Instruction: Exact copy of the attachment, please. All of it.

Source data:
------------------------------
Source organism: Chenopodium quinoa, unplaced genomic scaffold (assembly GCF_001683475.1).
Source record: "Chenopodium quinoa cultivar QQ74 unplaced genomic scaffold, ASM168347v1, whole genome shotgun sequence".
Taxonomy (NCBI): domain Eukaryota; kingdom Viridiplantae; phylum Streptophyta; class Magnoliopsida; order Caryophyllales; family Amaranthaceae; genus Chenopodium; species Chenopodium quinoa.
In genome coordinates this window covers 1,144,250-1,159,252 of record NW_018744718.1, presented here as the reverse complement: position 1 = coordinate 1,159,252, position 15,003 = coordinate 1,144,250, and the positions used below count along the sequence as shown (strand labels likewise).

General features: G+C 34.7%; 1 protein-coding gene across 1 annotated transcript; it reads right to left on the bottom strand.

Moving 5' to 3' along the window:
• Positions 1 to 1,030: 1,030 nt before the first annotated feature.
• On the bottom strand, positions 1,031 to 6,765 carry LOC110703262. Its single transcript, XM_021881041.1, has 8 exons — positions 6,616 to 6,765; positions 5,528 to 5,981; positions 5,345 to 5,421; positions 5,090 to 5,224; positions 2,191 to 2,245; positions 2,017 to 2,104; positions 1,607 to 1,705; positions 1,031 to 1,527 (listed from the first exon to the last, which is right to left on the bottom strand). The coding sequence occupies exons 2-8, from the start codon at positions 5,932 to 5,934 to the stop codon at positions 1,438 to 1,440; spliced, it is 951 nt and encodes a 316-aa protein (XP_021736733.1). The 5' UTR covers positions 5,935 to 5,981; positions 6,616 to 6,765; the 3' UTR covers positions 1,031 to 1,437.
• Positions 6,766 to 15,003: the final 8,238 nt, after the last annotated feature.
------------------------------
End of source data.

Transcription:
Source organism: Chenopodium quinoa, unplaced genomic scaffold (assembly GCF_001683475.1).
Source record: "Chenopodium quinoa cultivar QQ74 unplaced genomic scaffold, ASM168347v1, whole genome shotgun sequence".
Taxonomy (NCBI): domain Eukaryota; kingdom Viridiplantae; phylum Streptophyta; class Magnoliopsida; order Caryophyllales; family Amaranthaceae; genus Chenopodium; species Chenopodium quinoa.
In genome coordinates this window covers 1,144,250-1,159,252 of record NW_018744718.1, presented here as the reverse complement: position 1 = coordinate 1,159,252, position 15,003 = coordinate 1,144,250, and the positions used below count along the sequence as shown (strand labels likewise).

General features: G+C 34.7%; 1 protein-coding gene across 1 annotated transcript; it reads right to left on the bottom strand.

Moving 5' to 3' along the window:
• Positions 1 to 1,030: 1,030 nt before the first annotated feature.
• On the bottom strand, positions 1,031 to 6,765 carry LOC110703262. Its single transcript, XM_021881041.1, has 8 exons — positions 6,616 to 6,765; positions 5,528 to 5,981; positions 5,345 to 5,421; positions 5,090 to 5,224; positions 2,191 to 2,245; positions 2,017 to 2,104; positions 1,607 to 1,705; positions 1,031 to 1,527 (listed from the first exon to the last, which is right to left on the bottom strand). The coding sequence occupies exons 2-8, from the start codon at positions 5,932 to 5,934 to the stop codon at positions 1,438 to 1,440; spliced, it is 951 nt and encodes a 316-aa protein (XP_021736733.1). The 5' UTR covers positions 5,935 to 5,981; positions 6,616 to 6,765; the 3' UTR covers positions 1,031 to 1,437.
• Positions 6,766 to 15,003: the final 8,238 nt, after the last annotated feature.